It may be early in the 2014 World Cup qualifiers but Mali already have their backs to the wall after a loss to Benin put them in a tough position prior to facing Algeria
D. Diakite, Berthe, Kante, Tamboura
B. Traore, Keita
Sow, A. Traore
Hachoud, Medjani, Bougherra, Mesbah
Guedioura, Lacen, Feghouli
With an unstable political situation at home looming over them, Mali were clearly not at their best this past weekend when they fell to a 1-0 loss to Benin at the Stade de L’Amitie in Cotonou. The defeat was the first of its kind against what was thought to be a relatively beatable Squirrels team, especially in light of the football that the Eagles were playing in January that helped them finish in third place at the 2012 Africa Cup of Nations.
Much has changed since then though and the sudden departure of Alain Giresse certainly has not helped. Now caretaker coach Pathe Diallo faces the unenviable task of getting past a resurgent Algeria side without the benefit of a true home field advantage.
The match has been de-localised to Ouagadougou and it remains to be seen how many Malians will make the trip to Burkina Faso. Ultimately, the west Africans know that a loss on Saturday will seriously dent their chances of progressing to the next stage of 2014 World Cup qualifying.
On the other hand, Algeria’s 4-0 victory over a struggling Rwanda side at the Mustapha Tchaker Stadium in Blida last Saturday represented the Fennecs’ fifth win in a row. Vahid Halilhodzic’s rebuilding effort is clearly bearing fruit as his younger and more aggressively attacking side is beginning to show signs of confidence that it had lost following the country’s mediocre 2010 World Cup participation.
Nevertheless, the Franco-Bosnian has told the press that he is certain that a desperate Mali will put up a strong physical fight against his players. Halilhodzic claims to have watched the Benin - Mali game twice already and says that he will likely make changes to his side. Rafik Djebbour suffered an ankle injury in training before returning while Adlene Guedioura missed a practice as well.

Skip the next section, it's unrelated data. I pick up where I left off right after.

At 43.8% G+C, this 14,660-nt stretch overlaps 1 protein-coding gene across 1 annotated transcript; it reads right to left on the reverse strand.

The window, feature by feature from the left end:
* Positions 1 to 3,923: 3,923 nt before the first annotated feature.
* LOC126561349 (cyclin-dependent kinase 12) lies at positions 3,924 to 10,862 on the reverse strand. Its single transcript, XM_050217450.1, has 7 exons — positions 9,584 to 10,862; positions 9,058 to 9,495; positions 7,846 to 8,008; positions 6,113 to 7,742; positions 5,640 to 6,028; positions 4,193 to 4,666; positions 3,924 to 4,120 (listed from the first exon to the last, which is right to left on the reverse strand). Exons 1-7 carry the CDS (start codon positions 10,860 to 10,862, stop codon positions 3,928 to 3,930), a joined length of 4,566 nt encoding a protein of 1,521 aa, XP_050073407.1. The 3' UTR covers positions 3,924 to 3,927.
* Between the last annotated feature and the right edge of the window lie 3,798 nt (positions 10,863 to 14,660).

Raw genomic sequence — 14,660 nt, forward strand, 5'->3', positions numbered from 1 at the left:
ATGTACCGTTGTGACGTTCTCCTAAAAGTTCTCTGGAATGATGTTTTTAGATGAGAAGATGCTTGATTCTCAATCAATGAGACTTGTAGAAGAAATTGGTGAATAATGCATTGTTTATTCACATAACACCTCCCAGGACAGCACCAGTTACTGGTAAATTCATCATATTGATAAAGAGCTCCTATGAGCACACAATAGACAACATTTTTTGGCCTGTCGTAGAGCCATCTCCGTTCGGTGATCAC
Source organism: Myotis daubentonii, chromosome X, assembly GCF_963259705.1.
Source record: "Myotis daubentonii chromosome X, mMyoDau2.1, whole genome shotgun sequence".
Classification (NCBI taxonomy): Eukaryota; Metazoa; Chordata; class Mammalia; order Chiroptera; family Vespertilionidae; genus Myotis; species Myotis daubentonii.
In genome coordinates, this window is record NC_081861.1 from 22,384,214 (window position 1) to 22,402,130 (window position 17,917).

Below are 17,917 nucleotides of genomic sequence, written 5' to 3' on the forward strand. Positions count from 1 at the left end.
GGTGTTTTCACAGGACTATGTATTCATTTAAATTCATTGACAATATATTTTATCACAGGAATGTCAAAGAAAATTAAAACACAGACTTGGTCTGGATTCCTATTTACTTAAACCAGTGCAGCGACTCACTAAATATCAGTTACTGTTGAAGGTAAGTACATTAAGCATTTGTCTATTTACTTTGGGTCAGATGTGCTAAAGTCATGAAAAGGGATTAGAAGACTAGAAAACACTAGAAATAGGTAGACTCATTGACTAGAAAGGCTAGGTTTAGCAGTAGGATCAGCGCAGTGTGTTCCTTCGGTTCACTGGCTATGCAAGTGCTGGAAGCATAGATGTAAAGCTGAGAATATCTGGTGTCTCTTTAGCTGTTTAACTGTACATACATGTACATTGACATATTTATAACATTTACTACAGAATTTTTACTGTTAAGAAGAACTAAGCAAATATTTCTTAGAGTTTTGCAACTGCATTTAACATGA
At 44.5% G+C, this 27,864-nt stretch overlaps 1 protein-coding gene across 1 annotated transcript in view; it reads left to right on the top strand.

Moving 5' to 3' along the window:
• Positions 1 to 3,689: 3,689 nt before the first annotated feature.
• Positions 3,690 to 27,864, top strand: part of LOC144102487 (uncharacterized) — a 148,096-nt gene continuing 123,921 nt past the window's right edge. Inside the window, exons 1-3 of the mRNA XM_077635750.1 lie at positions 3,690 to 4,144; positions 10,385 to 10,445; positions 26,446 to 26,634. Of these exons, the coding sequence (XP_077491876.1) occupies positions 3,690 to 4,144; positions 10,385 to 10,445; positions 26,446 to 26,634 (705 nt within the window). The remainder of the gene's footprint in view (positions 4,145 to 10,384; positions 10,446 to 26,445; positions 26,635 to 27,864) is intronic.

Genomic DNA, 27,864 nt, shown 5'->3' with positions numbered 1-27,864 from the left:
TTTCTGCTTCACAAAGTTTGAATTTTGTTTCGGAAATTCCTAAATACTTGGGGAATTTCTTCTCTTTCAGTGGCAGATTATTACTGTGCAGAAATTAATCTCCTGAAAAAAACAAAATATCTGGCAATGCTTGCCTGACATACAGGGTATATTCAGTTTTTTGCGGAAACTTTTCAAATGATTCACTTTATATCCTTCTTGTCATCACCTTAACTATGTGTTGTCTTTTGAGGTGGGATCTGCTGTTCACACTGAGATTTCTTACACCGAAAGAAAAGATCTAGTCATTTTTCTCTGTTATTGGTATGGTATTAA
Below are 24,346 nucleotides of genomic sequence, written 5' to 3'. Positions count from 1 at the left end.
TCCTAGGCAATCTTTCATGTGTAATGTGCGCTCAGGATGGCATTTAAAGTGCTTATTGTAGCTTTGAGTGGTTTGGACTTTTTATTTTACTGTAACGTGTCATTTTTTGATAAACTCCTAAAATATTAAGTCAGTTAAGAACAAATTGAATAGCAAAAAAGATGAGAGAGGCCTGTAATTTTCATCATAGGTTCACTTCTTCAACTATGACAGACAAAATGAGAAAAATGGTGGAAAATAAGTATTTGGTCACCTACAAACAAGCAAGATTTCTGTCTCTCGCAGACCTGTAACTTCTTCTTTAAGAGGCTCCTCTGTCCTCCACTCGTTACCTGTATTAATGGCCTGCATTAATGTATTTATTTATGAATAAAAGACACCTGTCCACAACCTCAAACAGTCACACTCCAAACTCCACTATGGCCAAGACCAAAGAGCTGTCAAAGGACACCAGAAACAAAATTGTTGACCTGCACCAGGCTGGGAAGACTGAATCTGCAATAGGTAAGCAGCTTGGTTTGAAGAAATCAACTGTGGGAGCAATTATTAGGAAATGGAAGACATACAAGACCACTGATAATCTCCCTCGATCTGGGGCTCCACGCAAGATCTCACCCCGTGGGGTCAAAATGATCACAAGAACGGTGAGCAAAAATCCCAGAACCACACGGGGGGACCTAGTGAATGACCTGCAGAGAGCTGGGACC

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Algeria and Mali have faced each other a total of 14 times in their history. The Fennecs have won seven times, The Eagles six, and there has been only one draw.
The largest margin of victory in matches between the two teams was posted in 1981 when Algeria won 5-1 at home. Mali’s best victory was more recent, a 3-0 win in 2005 in Arles, France. The most recent match between these countries was at the 2010 Africa Cup of Nations in Angola where Algeria won 1-0.
Coach Halilhodzic has logically tipped Modibo Maiga, Seydou Keita, and Cheikh Diabate as the players that his team will pay particular attention to. The Fennecs coach said that he was particularly impressed with Diabate’s effort in the loss against Benin, a match in which he won almost all of his individual duels.
Mali’s secessionist rebels in the north of the country have reportedly outlawed football in the areas that they control, declaring it un-Islamic.
- Despite leading Mali to a third place finish at the 2012 Afcon, Alain Giresse left the team in early May due to a contract dispute between him and the country’s football federation. The Frenchman refused to sign a contract that stipulated that the FA would have final say on his choice of players and would pick the medical staff for the team.
According to stats provided by their coach in an interview this week, Algeria have progressed a great deal: They completed 546 passes in the game against Rwanda, a great improvement over the 199 successful passes they had against Morocco just a year ago.